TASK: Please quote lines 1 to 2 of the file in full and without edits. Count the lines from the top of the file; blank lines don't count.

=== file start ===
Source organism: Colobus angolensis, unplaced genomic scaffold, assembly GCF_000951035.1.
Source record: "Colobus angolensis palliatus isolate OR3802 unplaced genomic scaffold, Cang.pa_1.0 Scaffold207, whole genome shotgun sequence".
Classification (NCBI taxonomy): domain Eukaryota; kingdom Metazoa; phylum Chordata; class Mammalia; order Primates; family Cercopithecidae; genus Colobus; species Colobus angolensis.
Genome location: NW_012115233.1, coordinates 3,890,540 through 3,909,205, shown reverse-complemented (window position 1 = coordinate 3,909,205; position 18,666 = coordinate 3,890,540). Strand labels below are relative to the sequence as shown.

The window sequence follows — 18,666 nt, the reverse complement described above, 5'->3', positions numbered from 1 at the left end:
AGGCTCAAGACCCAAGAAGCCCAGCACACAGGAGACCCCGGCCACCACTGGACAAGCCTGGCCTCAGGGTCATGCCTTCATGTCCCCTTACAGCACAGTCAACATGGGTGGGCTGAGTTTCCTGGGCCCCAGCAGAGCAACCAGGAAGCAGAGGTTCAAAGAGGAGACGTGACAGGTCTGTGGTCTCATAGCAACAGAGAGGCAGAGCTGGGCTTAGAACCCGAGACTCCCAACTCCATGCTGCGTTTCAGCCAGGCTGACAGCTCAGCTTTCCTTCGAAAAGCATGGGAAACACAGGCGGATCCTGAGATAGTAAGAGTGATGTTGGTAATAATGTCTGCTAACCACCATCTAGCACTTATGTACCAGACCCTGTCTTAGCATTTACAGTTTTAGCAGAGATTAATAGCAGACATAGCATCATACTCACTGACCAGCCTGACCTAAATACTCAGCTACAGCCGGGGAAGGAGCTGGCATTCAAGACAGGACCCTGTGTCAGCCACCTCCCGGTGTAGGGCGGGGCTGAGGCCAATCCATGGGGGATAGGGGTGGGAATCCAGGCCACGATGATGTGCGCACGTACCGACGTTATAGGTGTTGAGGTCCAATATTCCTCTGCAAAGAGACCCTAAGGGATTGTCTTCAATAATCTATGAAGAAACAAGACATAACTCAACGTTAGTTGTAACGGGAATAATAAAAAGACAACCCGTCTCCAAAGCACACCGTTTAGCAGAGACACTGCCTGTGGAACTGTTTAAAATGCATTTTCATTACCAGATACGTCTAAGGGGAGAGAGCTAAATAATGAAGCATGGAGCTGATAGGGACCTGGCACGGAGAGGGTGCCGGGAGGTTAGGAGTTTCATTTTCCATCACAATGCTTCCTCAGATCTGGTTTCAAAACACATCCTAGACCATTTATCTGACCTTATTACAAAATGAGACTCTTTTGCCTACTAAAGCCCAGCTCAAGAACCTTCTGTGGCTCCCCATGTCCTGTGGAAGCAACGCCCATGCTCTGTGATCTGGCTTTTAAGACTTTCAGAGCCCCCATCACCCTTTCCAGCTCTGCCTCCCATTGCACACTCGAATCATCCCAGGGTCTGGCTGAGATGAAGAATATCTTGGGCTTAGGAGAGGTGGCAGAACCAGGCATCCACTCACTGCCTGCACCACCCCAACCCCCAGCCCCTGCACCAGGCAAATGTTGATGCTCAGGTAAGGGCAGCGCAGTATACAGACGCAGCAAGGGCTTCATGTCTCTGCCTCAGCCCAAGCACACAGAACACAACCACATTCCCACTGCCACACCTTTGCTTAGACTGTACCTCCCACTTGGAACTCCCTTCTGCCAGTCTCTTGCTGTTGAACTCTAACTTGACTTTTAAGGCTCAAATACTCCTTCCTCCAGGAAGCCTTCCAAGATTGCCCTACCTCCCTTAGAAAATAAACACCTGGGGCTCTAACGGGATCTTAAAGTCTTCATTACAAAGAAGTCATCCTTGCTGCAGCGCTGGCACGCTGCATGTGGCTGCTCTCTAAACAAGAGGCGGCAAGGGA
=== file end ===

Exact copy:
Source organism: Colobus angolensis, unplaced genomic scaffold, assembly GCF_000951035.1.
Source record: "Colobus angolensis palliatus isolate OR3802 unplaced genomic scaffold, Cang.pa_1.0 Scaffold207, whole genome shotgun sequence".